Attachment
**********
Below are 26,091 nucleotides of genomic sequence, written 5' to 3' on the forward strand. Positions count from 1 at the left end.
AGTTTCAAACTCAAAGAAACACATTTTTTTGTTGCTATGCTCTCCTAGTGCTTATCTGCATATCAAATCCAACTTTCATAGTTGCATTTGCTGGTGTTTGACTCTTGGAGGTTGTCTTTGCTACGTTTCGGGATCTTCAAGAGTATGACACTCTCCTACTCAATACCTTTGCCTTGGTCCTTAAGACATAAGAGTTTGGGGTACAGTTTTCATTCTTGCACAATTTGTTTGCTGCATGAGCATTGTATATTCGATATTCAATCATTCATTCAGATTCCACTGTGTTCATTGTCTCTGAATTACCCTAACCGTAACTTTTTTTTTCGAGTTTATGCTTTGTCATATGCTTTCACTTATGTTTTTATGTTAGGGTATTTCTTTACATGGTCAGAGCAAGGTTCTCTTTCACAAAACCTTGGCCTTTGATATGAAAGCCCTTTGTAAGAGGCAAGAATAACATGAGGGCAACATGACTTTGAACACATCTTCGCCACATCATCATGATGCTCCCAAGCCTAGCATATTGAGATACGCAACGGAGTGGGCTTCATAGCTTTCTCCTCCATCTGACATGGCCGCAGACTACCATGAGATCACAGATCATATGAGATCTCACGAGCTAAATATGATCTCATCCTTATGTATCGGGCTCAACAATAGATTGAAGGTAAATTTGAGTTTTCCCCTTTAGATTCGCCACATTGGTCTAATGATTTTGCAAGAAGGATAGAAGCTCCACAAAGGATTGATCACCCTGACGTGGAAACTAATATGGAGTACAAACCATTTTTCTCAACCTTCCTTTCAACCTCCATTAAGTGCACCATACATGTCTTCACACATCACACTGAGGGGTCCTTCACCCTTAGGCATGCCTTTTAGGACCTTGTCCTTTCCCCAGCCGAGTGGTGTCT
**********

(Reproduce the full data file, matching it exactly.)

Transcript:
Below are 26,091 nucleotides of genomic sequence, written 5' to 3' on the forward strand. Positions count from 1 at the left end.
AGTTTCAAACTCAAAGAAACACATTTTTTTGTTGCTATGCTCTCCTAGTGCTTATCTGCATATCAAATCCAACTTTCATAGTTGCATTTGCTGGTGTTTGACTCTTGGAGGTTGTCTTTGCTACGTTTCGGGATCTTCAAGAGTATGACACTCTCCTACTCAATACCTTTGCCTTGGTCCTTAAGACATAAGAGTTTGGGGTACAGTTTTCATTCTTGCACAATTTGTTTGCTGCATGAGCATTGTATATTCGATATTCAATCATTCATTCAGATTCCACTGTGTTCATTGTCTCTGAATTACCCTAACCGTAACTTTTTTTTTCGAGTTTATGCTTTGTCATATGCTTTCACTTATGTTTTTATGTTAGGGTATTTCTTTACATGGTCAGAGCAAGGTTCTCTTTCACAAAACCTTGGCCTTTGATATGAAAGCCCTTTGTAAGAGGCAAGAATAACATGAGGGCAACATGACTTTGAACACATCTTCGCCACATCATCATGATGCTCCCAAGCCTAGCATATTGAGATACGCAACGGAGTGGGCTTCATAGCTTTCTCCTCCATCTGACATGGCCGCAGACTACCATGAGATCACAGATCATATGAGATCTCACGAGCTAAATATGATCTCATCCTTATGTATCGGGCTCAACAATAGATTGAAGGTAAATTTGAGTTTTCCCCTTTAGATTCGCCACATTGGTCTAATGATTTTGCAAGAAGGATAGAAGCTCCACAAAGGATTGATCACCCTGACGTGGAAACTAATATGGAGTACAAACCATTTTTCTCAACCTTCCTTTCAACCTCCATTAAGTGCACCATACATGTCTTCACACATCACACTGAGGGGTCCTTCACCCTTAGGCATGCCTTTTAGGACCTTGTCCTTTCCCCAGCCGAGTGGTGTCT